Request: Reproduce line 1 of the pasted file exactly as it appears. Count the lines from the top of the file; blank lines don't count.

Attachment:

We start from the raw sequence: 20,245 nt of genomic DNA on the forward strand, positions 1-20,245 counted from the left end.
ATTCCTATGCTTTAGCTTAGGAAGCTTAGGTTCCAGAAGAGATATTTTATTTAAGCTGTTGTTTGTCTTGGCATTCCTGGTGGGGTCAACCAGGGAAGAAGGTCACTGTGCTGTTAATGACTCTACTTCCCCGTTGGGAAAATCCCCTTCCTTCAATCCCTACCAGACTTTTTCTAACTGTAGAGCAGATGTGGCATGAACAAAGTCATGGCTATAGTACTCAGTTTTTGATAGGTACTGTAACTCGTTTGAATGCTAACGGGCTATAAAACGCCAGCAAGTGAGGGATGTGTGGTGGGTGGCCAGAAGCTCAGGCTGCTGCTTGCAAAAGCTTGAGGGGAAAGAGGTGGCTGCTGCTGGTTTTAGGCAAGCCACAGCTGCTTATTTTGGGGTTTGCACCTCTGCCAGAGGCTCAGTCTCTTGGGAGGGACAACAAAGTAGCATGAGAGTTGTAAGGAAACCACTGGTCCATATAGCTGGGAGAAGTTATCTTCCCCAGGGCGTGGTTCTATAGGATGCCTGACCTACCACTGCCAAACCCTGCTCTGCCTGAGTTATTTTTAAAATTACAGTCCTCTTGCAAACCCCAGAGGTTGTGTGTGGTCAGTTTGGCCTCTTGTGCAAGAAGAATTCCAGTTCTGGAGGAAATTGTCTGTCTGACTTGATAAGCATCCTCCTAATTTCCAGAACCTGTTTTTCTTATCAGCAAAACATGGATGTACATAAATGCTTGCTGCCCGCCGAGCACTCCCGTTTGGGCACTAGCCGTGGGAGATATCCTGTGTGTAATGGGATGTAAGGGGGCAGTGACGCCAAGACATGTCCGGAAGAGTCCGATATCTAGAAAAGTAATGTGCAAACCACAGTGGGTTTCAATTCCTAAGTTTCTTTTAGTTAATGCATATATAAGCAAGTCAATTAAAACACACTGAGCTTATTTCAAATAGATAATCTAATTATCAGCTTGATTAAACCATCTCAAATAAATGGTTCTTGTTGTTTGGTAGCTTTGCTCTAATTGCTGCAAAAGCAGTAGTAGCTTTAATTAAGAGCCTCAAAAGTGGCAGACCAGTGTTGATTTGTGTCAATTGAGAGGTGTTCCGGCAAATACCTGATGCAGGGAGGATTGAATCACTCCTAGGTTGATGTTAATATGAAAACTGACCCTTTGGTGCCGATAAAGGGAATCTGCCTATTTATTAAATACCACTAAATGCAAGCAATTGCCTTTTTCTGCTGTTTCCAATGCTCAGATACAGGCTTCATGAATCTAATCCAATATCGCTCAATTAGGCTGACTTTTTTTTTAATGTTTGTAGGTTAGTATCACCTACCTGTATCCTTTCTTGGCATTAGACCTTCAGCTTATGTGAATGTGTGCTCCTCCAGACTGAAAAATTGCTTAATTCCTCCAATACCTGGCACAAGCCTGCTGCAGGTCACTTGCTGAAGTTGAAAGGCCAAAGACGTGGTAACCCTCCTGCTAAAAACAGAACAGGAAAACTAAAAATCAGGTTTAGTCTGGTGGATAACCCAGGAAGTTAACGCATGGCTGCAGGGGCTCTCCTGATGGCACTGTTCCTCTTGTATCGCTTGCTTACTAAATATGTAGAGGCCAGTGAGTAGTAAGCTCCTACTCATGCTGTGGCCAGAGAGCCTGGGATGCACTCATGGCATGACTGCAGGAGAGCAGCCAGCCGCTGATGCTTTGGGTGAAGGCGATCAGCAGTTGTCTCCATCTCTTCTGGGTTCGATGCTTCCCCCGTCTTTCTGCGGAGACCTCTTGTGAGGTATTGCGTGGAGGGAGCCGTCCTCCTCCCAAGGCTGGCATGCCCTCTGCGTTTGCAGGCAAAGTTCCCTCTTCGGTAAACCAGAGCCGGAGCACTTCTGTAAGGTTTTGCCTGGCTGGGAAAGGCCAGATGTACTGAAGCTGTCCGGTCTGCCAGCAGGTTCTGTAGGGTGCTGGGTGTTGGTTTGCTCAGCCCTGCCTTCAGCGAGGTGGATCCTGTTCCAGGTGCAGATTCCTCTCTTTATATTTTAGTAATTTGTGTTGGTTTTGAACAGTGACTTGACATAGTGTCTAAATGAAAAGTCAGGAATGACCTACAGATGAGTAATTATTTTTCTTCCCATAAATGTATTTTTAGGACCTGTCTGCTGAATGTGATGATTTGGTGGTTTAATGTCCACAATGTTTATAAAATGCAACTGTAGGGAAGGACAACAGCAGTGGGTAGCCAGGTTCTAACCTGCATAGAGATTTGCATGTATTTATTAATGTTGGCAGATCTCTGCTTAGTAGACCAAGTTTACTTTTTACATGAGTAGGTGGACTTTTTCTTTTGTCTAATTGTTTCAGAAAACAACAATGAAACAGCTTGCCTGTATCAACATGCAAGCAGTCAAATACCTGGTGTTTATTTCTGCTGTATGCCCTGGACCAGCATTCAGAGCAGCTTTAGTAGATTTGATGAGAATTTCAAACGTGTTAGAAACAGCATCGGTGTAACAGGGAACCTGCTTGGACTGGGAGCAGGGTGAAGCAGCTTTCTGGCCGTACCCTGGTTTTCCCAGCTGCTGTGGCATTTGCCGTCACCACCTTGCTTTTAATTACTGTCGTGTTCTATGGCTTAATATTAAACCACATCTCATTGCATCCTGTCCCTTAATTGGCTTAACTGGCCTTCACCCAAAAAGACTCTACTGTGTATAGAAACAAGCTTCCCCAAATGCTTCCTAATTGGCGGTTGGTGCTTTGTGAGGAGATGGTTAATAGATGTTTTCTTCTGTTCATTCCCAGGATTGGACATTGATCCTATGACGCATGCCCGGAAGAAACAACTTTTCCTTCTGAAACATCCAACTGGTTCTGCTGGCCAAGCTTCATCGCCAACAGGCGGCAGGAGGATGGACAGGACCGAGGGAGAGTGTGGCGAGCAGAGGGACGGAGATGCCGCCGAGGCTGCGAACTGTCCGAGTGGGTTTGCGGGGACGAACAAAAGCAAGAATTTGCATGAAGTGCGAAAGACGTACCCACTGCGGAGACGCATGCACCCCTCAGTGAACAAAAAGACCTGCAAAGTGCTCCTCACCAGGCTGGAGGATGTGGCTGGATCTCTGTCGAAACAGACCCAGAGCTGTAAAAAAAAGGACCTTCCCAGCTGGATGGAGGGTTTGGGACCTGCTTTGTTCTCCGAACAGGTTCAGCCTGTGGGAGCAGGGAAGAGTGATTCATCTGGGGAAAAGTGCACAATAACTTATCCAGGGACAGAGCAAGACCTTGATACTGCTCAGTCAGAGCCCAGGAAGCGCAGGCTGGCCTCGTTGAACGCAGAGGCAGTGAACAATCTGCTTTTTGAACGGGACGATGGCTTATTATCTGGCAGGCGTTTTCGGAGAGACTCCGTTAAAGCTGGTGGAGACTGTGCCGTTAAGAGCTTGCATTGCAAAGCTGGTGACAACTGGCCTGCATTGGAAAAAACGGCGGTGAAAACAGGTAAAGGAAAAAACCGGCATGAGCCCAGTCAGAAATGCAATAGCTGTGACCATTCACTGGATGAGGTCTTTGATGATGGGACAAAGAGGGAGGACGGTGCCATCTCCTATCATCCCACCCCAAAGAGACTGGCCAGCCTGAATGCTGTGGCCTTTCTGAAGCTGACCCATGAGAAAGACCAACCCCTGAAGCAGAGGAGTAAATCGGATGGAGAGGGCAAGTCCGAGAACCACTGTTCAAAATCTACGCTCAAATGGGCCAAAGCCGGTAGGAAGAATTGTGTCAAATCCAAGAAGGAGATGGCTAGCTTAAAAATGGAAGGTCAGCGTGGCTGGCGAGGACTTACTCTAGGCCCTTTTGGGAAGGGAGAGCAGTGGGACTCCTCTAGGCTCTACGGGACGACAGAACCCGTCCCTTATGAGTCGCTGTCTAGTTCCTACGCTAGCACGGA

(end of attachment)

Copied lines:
We start from the raw sequence: 20,245 nt of genomic DNA on the forward strand, positions 1-20,245 counted from the left end.